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Grace to you and peace from God our Father, and from our Lord and Savior Jesus Christ. Amen.
On the eighth day after his birth, each male child in Israel was to be circumcised according to the covenant between God and Abraham. Circumcision might seem like an unusual topic to discuss on New Year’s Eve. Nevertheless, circumcision was a new beginning for the Old Testament people of God. Abraham was ninety-nine years old when God commanded he be circumcised. Had Abraham not believed God, he would have laughed to think that circumcision could possibly have any spiritual meaning or consequence. But circumcision was an Old Testament sacrament in much the same way we understand the Sacraments today: it was the means by which God’s gifts of salvation were placed upon the people. It was a mark of God’s favor, a visible Word, a saving work of God. It was also a mark that you belonged to the Lord, that you and your household were heirs of God’s gracious promise. With all of Israel, you could say with certainty, “The Lord is our God, and we are His people.” You could eat of the Passover feast. You could pray in the temple. You belonged. In circumcision, God named you and claimed you and your household as His own.
And so, eight days after His birth in Bethlehem, Jesus was circumcised according to the Law. Eight days after His birth, He took His place under the Law and became obligated to it. Eight days after His birth, He shed His first blood under the Law, to redeem those who were under the Law and in bondage to sin.
Circumcision taught a number of things about God’s salvation. That it took place on the eighth day after a child’s natural birth meant that its blessings reached beyond the seven days of the old creation into the first day of the new. It was a new birth—a heavenly birth into a new creation. The same is true of Baptism. The apostle Paul wrote: “If anyone is in Christ, he is a new creation.” To be in Christ as a baptized believer is to live in the eighth day, the first day of the new creation.
Circumcision also taught the truth of original sin. It taught that sin was handed down in an inherited way through the procreation of children. Therefore, sin is like a genetic disease, passed on certainly and infallibly from one generation to the next, from the father to the children.
Circumcision also taught that covenant with God involved the putting away of our sinful flesh and its desires. It meant a decisive break with sin, a killing of sin in the flesh. Circumcision taught that covenant with God involved suffering and pain, and the shedding of blood. On this eighth day of our Lord’s human life we cannot really sing that verse of the Christmas carol, “But little Lord Jesus, no crying He makes;” not on this day, at least, the day of His circumcision and naming.
This is not a Hallmark holiday. The idea of the Lord and King of the universe lowering Himself to this level, submitting to circumcision in His own sinless flesh, can make us uncomfortable. Babies and mangers, shepherds and angels—all of those fixtures of the Christmas season are appealing to us. But circumcision? It would be better not to talk about that! And yet, this is at the very heart of the work of Jesus: to fulfill God’s Law perfectly as our Substitute; to suffer and to shed His blood and die as the perfect Sacrifice. He is God’s substitute Sacrifice for sinners. Not only did the Son of God willingly give up His divine honor and glory for a time, to take on the lowly form of a servant, but He humbled Himself to the depths of human existence by becoming obedient under His own Law, even suffering and dying under that Law.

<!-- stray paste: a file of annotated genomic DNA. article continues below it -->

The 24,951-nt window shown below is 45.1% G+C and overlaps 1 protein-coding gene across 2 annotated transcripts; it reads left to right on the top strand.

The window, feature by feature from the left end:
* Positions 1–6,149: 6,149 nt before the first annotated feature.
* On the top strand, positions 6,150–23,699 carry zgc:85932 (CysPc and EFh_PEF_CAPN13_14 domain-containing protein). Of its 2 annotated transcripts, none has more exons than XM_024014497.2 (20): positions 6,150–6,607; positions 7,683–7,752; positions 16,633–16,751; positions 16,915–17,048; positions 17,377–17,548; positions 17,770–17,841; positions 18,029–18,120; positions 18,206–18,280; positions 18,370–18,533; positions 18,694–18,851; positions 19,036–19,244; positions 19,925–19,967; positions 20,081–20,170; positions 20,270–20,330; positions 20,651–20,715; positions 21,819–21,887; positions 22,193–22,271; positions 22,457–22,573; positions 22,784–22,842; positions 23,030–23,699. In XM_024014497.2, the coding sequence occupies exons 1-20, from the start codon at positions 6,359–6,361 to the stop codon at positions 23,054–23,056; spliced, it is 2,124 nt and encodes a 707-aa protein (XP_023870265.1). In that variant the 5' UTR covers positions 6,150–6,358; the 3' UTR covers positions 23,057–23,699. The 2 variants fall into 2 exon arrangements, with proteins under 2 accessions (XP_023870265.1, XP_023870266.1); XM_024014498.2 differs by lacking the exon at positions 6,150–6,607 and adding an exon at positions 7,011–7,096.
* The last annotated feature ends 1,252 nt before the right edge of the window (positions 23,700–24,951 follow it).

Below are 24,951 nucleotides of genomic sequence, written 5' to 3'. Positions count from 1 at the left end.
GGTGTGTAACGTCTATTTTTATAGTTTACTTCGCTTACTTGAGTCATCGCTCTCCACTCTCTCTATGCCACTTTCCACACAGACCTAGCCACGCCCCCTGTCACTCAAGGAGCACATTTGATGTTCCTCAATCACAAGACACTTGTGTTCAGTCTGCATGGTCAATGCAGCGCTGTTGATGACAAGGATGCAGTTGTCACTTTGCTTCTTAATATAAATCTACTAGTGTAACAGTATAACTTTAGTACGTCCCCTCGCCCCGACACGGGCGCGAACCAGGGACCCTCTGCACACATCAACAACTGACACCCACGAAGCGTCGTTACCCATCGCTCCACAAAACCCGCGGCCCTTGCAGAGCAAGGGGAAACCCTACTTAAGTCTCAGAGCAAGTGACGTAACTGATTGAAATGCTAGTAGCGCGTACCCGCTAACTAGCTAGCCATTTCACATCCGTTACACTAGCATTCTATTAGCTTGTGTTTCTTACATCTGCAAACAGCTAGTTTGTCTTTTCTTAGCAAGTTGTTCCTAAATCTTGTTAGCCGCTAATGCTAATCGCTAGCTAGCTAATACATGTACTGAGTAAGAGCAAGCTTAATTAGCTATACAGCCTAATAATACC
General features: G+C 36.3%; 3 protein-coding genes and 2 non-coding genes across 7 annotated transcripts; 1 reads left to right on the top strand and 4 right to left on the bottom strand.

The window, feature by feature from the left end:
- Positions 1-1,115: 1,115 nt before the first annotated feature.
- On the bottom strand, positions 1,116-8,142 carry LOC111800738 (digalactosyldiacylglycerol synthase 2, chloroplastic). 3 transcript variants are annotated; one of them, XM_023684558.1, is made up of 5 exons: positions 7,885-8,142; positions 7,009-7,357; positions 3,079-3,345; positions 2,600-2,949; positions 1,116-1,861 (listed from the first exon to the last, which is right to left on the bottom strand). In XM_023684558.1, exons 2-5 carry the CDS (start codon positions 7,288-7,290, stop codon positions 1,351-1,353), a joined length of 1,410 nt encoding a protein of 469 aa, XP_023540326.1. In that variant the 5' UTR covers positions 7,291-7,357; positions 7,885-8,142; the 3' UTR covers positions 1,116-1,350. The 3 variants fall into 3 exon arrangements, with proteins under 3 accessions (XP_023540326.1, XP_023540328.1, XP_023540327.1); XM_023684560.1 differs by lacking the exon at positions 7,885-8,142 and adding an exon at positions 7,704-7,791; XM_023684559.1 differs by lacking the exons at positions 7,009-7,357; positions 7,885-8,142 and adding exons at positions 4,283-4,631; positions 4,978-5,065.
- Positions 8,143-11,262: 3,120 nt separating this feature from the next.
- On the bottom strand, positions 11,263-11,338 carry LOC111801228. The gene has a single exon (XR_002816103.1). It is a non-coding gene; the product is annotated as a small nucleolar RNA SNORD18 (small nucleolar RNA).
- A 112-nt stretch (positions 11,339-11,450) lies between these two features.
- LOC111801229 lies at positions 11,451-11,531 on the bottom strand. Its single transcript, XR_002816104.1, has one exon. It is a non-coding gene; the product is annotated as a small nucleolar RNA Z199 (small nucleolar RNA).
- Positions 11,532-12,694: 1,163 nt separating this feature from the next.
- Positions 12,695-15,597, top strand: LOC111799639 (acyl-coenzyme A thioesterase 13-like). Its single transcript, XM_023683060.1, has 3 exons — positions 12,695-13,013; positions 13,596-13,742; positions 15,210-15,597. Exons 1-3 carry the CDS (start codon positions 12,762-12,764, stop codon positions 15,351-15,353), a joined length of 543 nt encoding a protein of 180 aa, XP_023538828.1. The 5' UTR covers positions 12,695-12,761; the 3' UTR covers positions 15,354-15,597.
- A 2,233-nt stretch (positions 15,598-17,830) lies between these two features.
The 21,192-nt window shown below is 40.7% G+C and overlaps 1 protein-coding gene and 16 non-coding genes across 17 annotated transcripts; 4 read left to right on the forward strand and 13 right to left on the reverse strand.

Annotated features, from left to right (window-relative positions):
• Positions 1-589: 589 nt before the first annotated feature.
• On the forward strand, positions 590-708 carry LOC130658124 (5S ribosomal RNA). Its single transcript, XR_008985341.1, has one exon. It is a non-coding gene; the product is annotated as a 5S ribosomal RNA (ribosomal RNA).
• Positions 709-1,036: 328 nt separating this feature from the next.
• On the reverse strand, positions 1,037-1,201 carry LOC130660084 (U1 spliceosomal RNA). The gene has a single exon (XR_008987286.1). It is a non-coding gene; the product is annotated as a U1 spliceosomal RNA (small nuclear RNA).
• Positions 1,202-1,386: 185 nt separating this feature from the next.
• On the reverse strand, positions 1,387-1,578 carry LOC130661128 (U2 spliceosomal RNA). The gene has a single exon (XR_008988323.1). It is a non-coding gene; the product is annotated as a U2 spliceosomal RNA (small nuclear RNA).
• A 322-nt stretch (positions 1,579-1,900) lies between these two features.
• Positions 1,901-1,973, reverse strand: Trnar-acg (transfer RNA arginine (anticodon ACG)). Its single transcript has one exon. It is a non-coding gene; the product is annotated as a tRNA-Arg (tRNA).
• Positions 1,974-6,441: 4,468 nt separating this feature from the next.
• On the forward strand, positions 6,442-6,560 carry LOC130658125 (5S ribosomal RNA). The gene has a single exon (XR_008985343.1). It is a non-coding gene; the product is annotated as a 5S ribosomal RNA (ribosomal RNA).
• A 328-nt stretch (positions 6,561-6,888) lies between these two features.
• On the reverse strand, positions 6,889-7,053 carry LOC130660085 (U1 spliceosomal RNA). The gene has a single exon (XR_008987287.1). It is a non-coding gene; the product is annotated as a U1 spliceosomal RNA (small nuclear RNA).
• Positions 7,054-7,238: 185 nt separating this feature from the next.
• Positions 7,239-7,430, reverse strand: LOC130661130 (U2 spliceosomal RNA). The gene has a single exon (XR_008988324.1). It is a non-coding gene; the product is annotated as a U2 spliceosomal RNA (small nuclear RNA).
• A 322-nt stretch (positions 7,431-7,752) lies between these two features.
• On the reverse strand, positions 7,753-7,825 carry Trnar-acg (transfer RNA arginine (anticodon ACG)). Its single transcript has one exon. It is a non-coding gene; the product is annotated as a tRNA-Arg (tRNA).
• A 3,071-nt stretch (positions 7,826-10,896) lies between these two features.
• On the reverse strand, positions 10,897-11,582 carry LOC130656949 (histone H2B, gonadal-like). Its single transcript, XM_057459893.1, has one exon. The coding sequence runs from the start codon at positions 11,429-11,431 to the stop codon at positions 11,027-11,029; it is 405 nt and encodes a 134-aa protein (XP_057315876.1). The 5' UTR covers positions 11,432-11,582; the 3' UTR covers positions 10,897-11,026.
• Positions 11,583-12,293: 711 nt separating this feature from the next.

The sinless Son of God was treated as a sinner. As Paul wrote: “In the fullness of time, God sent forth His Son, born of a woman, born under the Law, to redeem those who were under the Law, so that we might receive the adoption of sons.” This is the first blood Jesus shed for our redemption. When He was only eight days old, the Son of God permitted Himself to be wounded, and His blood to be shed, that you would be saved from death and hell. He had no need of circumcision for Himself; He did not need to become obedient to the Law for His own sake. But He has done all of this for you, so that you would belong to Him.
Circumcision pointed forward to Holy Baptism, and you who bear the greater sign of Baptism on your foreheads and on your hearts have your Christmas joy made new. The Law stands fulfilled in Jesus, down to the last pen stroke. All of it, He has kept for you. His circumcision, His perfect obedience, His suffering and death, are yours; and through Holy Baptism, you are His.
The remembrance of the circumcision of Jesus is not a sentimental celebration. There is no glorious angel, no humble shepherds, no pretty manger scene. There is only blood—the blood of Jesus shed for you, shed to perfectly fulfill the law, shed for you and for your salvation. By the grace of God, you drink the blood and eat the body of the One who was pierced on your behalf, a feast in which you receive all that Jesus was born, lived, died, and rose to bring you: the forgiveness of sins, salvation, and eternal life. In the name of the Father and of the (+) Son and of the Holy Spirit. Amen.
The peace of God which passes all understanding will keep your hearts and minds in Christ Jesus always. Amen.